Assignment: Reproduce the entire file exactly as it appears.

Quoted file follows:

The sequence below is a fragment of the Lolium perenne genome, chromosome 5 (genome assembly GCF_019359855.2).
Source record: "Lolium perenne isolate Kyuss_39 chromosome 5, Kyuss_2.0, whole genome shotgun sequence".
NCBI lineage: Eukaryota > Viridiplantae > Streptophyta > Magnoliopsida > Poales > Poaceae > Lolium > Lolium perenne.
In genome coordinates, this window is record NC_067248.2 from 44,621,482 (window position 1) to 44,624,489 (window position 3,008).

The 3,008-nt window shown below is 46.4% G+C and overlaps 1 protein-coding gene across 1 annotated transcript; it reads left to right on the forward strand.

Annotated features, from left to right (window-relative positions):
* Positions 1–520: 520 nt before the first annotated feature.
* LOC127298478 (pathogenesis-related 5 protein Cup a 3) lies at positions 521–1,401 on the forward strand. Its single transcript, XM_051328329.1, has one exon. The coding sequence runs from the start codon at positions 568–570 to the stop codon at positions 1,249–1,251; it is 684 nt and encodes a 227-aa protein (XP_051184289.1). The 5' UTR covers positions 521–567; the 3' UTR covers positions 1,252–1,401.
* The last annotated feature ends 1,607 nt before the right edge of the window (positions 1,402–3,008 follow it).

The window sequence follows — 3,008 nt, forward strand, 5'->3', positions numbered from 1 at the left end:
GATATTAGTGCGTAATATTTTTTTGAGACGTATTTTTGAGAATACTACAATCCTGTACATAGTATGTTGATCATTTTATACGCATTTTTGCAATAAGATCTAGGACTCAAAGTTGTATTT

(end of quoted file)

The sequence below is a fragment of the Lolium perenne genome, chromosome 5 (genome assembly GCF_019359855.2).
Source record: "Lolium perenne isolate Kyuss_39 chromosome 5, Kyuss_2.0, whole genome shotgun sequence".
NCBI lineage: Eukaryota > Viridiplantae > Streptophyta > Magnoliopsida > Poales > Poaceae > Lolium > Lolium perenne.
In genome coordinates, this window is record NC_067248.2 from 44,621,482 (window position 1) to 44,624,489 (window position 3,008).

The 3,008-nt window shown below is 46.4% G+C and overlaps 1 protein-coding gene across 1 annotated transcript; it reads left to right on the forward strand.

Annotated features, from left to right (window-relative positions):
* Positions 1–520: 520 nt before the first annotated feature.
* LOC127298478 (pathogenesis-related 5 protein Cup a 3) lies at positions 521–1,401 on the forward strand. Its single transcript, XM_051328329.1, has one exon. The coding sequence runs from the start codon at positions 568–570 to the stop codon at positions 1,249–1,251; it is 684 nt and encodes a 227-aa protein (XP_051184289.1). The 5' UTR covers positions 521–567; the 3' UTR covers positions 1,252–1,401.
* The last annotated feature ends 1,607 nt before the right edge of the window (positions 1,402–3,008 follow it).

The window sequence follows — 3,008 nt, forward strand, 5'->3', positions numbered from 1 at the left end:
GATATTAGTGCGTAATATTTTTTTGAGACGTATTTTTGAGAATACTACAATCCTGTACATAGTATGTTGATCATTTTATACGCATTTTTGCAATAAGATCTAGGACTCAAAGTTGTATTT